This report describes a UN Human Rights Council meeting in Geneva to review Thailand's compliance with human rights standards. Excerpt:
Making the junta’s case, a military judge insisted that trials by the military were no different from those held in normal civilian courts of justice. He also said only a few civilians have been subjected to military trials.
The representative, from the Defense Ministry’s Judge Advocate General’s office, said they only try civilians accused of serious crimes, such as possessing heavy weapons and insulting the Royal Family. While the Thai delegation sought to assure the international community the military would try civilians fairly, they left out a a few crucial points.
For one, military court judges are not independent. They operate under the Judge Advocate General Department, which is under the Defense Ministry and thus under the junta.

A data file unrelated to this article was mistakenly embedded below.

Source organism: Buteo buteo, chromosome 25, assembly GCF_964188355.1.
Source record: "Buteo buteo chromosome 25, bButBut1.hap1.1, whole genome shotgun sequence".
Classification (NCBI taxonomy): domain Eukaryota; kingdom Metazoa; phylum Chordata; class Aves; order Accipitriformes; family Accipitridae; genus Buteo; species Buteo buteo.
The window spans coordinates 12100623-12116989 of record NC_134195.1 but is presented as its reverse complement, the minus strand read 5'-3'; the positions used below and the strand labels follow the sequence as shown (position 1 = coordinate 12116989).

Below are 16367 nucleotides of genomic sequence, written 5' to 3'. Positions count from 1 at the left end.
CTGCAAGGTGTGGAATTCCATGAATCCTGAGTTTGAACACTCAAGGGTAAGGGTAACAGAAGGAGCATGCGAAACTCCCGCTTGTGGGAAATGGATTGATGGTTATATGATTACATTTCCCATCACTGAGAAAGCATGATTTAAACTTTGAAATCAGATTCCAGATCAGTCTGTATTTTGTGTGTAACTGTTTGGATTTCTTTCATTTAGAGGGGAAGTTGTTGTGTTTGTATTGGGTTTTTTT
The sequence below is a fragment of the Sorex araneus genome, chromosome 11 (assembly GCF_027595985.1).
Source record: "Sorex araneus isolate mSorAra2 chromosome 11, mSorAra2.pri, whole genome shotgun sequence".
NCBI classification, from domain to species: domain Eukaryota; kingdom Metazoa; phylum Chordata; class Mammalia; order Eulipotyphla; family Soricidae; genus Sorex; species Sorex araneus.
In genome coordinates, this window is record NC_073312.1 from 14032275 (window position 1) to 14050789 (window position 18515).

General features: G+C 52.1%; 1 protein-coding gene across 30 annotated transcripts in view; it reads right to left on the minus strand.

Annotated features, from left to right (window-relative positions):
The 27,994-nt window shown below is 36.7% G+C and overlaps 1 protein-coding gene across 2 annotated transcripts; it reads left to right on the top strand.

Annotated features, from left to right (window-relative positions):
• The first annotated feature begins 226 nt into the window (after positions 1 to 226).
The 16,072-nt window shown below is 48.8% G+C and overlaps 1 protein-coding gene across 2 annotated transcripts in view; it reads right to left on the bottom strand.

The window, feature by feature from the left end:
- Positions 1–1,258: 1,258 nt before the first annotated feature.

Civilian courts are presided over by civilian judges which, theoretically, are independent as they operate under the Court of Justice.
Secondly, conflicts of interest invariably exist when military courts are trying activists charged with sedition for opposing military rule, such as the so-called Facebook 8.
Then there’s the question of whether the more 1,000 civilians facing military trials constitutes “a few people” as claimed.
Ultimately, why would the junta face continued flak from the international community over subjecting civilians to military trials if it believes such trials are no different from the normal course of justice? It just makes no sense.
Thai representatives also defended the continued use of absolute power by Gen. Prayuth under Article 44 of the provisional military constitution by saying it was nothing new.
The remark incorrectly gave the impression that such power has been routinely used and is not exceptional. In fact, it’s been five decades since anyone wielded such power, during the dictatorship of Field Marshal Sarit Thanarat, who staged a 1957 coup and ruled with an iron fist from 1958 till his death in 1963.
As to the controversial lese majeste law, the kingdom’s representative again failed to acknowledge the spike in such cases since the coup or explain why military trials are necessary when they were routinely handled by civilian courts prior to May 2014.